It comes as a surprise to learn that Daniella Cohen used to be shy of new people and large social occasions. The winner of the 2018 Audit & Risk award for Best Newcomer has tackled big projects in her first couple of years in internal auditing, including coordinating a benchmarking review of 30 health service clients, assisting senior members of staff on European engagements and taking on responsibility for championing her organisation’s internal audit software system internally. She has worked with customers internationally and has garnered accolades from managers. Yet she found attending the awards ceremony daunting.
How then did she get into internal auditing – and acquire the confident communication skills and the mature, professional approach that have won her such praise? And why did she choose to enter a profession that requires constant interaction with people in sometimes challenging circumstances?
“Growing up, I was always anxious about how I came across – particularly because I had a lisp. It made me uncomfortable talking to new people and I refrained from large social gatherings. Having a career that predominantly involves meeting clients and interacting with large groups of people helps me to push myself further and I see myself becoming more confident after each assignment,” she admits. “I know clients need to see that I am responsible and professional, and this makes me go in with confidence and a positive, enthusiastic attitude. They have to trust me to work with me. Learning this, along with the characteristics of a good auditor, has helped me personally as well.”
Cohen has come a long way from the “introverted, hard-working” university student who studied accountancy at Nottingham Trent University. There, she was so shy that she stopped attending lectures and seminars and studied from the library using online material provided by the lecturers. Her lucky break came in her third year, when part of her final grades depended on her taking part in a group presentation to an audience that included several large firms. She was anxious, but knew that she had to do it to get the degree she deserved.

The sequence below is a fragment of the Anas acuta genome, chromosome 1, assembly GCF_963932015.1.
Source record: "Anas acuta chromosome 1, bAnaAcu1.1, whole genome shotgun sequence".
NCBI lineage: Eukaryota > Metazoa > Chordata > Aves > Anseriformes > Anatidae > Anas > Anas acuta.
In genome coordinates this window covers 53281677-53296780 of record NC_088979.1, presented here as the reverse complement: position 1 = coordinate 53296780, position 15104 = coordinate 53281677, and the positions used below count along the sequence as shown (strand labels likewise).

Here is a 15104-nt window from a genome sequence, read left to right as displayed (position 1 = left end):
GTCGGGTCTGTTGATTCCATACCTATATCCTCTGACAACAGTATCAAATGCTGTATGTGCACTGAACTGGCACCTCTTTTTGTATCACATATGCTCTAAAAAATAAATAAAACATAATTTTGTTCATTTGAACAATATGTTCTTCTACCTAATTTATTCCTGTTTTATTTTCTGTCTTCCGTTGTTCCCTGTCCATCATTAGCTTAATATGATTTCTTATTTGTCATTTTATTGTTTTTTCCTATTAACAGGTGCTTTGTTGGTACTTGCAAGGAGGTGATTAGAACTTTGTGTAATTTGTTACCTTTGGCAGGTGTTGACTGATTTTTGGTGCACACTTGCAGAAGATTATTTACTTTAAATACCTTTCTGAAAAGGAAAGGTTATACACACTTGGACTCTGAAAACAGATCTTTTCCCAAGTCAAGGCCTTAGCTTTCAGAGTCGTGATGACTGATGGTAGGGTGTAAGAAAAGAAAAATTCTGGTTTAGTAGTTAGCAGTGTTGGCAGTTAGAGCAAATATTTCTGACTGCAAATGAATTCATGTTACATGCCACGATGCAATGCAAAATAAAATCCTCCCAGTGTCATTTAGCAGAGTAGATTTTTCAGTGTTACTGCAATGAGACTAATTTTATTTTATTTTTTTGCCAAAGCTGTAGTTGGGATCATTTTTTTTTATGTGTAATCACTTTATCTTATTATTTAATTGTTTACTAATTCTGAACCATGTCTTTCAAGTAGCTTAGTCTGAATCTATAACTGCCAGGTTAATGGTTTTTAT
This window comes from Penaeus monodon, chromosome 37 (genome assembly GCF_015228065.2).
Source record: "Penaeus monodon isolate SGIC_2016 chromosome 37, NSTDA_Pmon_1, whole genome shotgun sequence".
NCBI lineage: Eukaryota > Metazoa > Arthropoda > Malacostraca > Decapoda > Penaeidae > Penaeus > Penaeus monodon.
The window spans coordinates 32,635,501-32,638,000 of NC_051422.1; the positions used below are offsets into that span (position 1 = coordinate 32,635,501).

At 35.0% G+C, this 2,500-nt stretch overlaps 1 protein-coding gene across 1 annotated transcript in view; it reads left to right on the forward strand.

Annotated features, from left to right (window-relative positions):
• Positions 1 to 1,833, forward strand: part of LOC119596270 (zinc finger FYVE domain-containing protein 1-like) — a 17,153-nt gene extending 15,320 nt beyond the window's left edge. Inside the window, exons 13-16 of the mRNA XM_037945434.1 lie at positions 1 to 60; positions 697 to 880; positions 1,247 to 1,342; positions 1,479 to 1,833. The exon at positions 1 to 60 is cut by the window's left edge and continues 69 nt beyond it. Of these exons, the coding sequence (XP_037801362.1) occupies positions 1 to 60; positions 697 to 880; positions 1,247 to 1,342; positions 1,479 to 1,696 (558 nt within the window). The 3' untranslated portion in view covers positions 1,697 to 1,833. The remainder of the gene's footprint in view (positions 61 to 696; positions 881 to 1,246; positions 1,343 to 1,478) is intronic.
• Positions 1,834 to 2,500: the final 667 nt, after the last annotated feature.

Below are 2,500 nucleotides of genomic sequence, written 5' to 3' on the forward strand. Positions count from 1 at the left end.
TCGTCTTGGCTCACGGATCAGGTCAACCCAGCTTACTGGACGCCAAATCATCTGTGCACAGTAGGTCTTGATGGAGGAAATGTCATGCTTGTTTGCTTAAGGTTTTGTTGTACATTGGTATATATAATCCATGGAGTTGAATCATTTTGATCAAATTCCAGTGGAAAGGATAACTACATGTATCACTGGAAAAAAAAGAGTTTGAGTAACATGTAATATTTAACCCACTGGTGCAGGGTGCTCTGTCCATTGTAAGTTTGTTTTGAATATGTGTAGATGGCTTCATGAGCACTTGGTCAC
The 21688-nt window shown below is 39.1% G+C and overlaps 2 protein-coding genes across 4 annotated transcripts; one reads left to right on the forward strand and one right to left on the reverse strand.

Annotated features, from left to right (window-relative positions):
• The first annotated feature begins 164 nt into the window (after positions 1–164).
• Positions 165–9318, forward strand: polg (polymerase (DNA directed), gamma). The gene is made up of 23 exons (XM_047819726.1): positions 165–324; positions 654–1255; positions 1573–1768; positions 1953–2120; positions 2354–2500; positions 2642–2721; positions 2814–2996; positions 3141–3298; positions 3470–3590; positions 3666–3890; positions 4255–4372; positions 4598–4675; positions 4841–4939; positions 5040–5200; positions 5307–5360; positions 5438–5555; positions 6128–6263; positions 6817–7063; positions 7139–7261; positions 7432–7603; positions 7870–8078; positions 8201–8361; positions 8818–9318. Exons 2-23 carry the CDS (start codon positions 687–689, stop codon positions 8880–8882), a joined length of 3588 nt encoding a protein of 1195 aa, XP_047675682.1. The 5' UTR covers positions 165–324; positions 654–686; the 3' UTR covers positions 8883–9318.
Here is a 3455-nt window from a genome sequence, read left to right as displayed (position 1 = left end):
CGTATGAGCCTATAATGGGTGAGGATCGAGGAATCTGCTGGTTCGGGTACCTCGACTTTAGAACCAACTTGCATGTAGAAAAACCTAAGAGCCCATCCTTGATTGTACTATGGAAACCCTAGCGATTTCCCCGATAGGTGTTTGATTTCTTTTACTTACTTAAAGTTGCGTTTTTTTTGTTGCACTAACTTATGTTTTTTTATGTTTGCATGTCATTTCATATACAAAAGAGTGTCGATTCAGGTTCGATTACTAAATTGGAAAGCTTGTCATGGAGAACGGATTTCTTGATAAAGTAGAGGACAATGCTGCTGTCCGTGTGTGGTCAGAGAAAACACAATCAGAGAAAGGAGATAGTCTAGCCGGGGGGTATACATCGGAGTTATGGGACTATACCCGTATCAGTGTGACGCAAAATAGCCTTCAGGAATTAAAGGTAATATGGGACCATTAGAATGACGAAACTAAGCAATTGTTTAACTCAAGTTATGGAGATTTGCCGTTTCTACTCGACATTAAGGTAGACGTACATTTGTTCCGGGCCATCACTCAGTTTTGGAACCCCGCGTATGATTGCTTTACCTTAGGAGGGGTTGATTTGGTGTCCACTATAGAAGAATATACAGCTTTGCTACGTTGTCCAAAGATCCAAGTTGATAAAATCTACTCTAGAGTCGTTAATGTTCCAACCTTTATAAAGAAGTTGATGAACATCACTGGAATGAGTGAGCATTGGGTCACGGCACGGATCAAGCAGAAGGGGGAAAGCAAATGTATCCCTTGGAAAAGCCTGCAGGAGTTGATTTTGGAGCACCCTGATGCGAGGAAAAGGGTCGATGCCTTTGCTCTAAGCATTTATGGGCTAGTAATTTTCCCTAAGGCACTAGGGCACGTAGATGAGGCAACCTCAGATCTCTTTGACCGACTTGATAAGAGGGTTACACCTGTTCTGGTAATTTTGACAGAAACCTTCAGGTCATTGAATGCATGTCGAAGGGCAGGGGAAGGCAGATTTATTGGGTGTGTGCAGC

She prepared her work thoroughly. Fortunately, she and another in the group also familiarised themselves with the overall project, since a change in events meant that they ended up covering areas not originally assigned to them. They got through the presentation and were rewarded when a manager from RSM approached them and asked them to apply for jobs. Within a month, both had got good degrees and jobs at RSM as internal auditors. They still work closely today, despite being in different offices.
“Each time you do something challenging like this you get more confidence, so it’s easier the next time,” Cohen says. “That night was a turning point for me. I like to be aware of future events and to plan ahead, so having to cover for other team members caught me off guard. Completing the presentation well and gaining graduate jobs from it was incredibly rewarding. I’m still afraid of public speaking, but RSM has given me lots of opportunities to add to my experiences gradually and to practise my communication skills.”
Although she was initially accepted as a trainee accountant at RSM, she then switched to the internal audit qualification and loved it. In her nomination for the Audit & Risk award, her managers praised her mature outlook and calm, logical thinking, as well as her ability to see the real issues clearly and to prioritise her workload. However, for her, the most important element has been her increasing confidence at communicating ideas and understanding the importance of working together with her clients to add value to their organisations. Clients often comment that she looks young for her 24 years and some have underestimated her abilities and authority. “Winning the award provided evidence that, while I am not yet qualified, I am well on track to becoming a member of the Chartered IIA.”